TOEFL Words that Connect help you organize your TOEFL speaking and writing tasks effectively.
TOEFL Words that Connect: Due to
“Due to” is a prepositional phrase used to indicate the cause or reason behind something. It’s often used to show the source of an action or event.
The event was canceled due to heavy rain, causing disappointment among the attendees who had been eagerly looking forward to the outdoor gathering.
Prepositions + Sample Sentences
- In: The book is in the bag.
- On: The cat is sitting on the table.
- Under: The keys are under the mat.
- Between: The sandwich is between the two slices of bread.
- Beside: The tree is beside the river.
- Above: The plane is flying above the clouds.
- Behind: The car is parked behind the building.
- Across: She walked across the street to reach the park.
- Through: The rabbit ran through the tunnel.
- Among: There’s a hidden treasure among the rocks.
These prepositions help provide information about the relationships between different objects or elements in a sentence.
“So” is a conjunction that can be used to show cause and effect. It connects two clauses, where the first clause presents a cause or reason, and the second clause presents the result or consequence.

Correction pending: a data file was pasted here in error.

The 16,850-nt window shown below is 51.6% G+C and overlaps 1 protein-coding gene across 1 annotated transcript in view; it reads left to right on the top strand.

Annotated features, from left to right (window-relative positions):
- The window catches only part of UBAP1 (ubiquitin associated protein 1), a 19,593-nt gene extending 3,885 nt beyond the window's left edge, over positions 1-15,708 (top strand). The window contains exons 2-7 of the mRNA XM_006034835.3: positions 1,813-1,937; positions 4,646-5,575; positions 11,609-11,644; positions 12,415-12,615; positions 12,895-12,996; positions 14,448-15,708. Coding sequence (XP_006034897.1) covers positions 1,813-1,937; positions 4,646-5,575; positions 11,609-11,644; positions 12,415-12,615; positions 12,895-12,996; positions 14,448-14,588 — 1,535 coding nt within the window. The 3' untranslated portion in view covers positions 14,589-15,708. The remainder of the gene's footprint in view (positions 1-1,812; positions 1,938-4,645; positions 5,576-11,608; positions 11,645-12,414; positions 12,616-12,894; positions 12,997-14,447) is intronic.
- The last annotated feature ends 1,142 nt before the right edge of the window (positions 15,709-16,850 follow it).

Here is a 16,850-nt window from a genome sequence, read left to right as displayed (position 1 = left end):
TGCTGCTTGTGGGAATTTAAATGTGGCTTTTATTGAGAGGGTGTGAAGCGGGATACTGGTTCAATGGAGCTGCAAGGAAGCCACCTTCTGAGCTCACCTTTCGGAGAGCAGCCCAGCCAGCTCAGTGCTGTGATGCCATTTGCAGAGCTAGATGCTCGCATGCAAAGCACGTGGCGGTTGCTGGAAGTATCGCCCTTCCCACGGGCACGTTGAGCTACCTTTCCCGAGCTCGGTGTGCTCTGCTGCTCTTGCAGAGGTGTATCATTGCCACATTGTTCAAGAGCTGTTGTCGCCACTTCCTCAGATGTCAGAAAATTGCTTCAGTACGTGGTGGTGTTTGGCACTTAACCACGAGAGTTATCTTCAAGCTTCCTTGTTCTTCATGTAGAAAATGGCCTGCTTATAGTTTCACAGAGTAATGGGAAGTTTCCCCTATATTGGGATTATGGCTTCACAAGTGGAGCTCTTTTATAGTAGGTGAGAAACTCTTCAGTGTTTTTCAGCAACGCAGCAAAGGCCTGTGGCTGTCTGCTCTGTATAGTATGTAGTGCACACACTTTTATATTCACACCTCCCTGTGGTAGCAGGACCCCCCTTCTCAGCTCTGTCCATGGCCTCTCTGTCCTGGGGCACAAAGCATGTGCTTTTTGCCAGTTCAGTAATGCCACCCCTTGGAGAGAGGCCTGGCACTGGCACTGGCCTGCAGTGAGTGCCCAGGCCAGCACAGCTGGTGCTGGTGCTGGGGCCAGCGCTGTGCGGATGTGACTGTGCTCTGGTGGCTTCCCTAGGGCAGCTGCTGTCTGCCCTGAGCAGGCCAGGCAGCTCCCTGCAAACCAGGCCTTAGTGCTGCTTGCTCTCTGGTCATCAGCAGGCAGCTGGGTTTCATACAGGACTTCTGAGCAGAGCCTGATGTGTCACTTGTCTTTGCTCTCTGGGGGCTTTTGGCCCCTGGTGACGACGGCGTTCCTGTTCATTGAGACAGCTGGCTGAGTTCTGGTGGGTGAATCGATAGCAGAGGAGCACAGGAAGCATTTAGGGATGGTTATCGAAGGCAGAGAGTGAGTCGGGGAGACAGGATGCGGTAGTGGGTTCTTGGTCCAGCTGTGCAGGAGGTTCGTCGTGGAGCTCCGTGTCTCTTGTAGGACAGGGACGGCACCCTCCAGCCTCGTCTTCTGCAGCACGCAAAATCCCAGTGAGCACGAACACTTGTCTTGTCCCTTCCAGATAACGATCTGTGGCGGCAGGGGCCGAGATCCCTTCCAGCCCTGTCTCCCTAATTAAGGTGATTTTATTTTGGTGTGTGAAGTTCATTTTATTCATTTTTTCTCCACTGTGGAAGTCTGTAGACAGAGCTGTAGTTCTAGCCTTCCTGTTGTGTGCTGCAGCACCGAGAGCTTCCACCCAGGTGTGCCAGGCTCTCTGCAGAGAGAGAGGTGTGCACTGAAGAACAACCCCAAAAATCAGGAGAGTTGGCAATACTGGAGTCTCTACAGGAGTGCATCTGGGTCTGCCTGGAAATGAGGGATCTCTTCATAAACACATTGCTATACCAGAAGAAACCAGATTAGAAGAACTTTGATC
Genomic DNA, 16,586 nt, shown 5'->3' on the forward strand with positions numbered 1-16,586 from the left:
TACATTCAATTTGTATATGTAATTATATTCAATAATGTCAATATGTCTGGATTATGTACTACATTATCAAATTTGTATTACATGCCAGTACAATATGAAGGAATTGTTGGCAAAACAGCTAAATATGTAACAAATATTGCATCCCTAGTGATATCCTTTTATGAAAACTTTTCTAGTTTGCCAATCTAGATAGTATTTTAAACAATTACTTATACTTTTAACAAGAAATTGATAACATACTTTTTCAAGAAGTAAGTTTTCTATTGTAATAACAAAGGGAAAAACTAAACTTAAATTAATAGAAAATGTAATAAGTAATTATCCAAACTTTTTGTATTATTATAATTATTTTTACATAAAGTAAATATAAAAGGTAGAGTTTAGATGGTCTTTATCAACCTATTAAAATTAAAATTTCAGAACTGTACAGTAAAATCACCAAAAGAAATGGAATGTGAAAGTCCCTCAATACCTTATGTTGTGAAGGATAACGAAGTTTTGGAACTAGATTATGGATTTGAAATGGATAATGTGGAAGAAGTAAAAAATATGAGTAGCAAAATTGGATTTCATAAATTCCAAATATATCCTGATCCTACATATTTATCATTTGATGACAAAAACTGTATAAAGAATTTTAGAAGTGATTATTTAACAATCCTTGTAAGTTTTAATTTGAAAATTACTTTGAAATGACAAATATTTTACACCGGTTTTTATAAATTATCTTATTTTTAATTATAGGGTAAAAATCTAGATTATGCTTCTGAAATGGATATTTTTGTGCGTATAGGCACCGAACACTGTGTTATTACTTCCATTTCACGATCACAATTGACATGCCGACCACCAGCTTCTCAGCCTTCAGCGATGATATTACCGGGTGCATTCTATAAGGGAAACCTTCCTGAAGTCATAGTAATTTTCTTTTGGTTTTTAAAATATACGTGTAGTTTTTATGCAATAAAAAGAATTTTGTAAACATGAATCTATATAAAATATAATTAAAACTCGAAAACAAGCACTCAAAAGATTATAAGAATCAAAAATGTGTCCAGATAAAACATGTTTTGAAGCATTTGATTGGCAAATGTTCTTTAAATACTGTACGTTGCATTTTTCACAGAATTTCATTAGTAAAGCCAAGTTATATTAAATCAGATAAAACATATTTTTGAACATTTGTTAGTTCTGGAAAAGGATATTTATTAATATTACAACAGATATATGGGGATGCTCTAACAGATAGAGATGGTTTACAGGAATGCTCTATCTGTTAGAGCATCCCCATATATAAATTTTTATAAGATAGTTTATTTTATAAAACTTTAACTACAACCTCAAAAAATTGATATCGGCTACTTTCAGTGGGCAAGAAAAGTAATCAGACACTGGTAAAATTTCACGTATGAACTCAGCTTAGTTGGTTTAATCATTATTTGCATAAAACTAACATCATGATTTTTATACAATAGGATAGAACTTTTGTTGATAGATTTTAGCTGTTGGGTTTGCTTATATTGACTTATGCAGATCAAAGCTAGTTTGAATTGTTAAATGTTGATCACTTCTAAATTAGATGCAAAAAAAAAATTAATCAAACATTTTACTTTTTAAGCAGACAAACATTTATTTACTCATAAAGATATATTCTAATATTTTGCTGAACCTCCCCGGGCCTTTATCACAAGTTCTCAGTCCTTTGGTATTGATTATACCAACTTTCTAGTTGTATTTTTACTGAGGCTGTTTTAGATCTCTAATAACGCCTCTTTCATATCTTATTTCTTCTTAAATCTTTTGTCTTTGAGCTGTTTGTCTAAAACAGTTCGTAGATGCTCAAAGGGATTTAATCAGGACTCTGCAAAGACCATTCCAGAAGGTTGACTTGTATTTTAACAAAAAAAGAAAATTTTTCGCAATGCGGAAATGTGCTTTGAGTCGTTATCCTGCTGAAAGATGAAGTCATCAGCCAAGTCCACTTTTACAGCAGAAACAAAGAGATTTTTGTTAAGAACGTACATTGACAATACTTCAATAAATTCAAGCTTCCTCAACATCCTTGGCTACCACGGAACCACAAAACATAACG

She studied diligently for weeks, so her performance on the final exam was exceptional, impressing both her classmates and her instructor with her thorough understanding of the material.
- For: She went to the store, for she needed some groceries.
- And: I like both chocolate and vanilla ice cream.
- Nor: He neither likes coffee nor tea.
- But: She wanted to go to the party, but she had to finish her work.
- Or: You can choose either the blue shirt or the red one.
- Yet: It was raining, yet they decided to go for a walk.
- So: The bakery had run out of bread, so I had to buy from another store.
Coordinating conjunctions are used to join words, phrases, or independent clauses within a sentence.
“Because” is a subordinating conjunction used to introduce a reason or cause for an action or event. It connects a dependent clause (the reason) to an independent clause (the main idea).
The hiking trail was closed for maintenance because heavy storms had caused significant damage to the paths and made them unsafe.
“Consequently” is an adverb that shows a cause-and-effect relationship. It’s used to introduce a result or consequence that follows from a previous action or situation.
She missed her flight because of the traffic jam, causing her to reschedule her entire trip. Consequently, she had to adjust her hotel reservations and tour plans.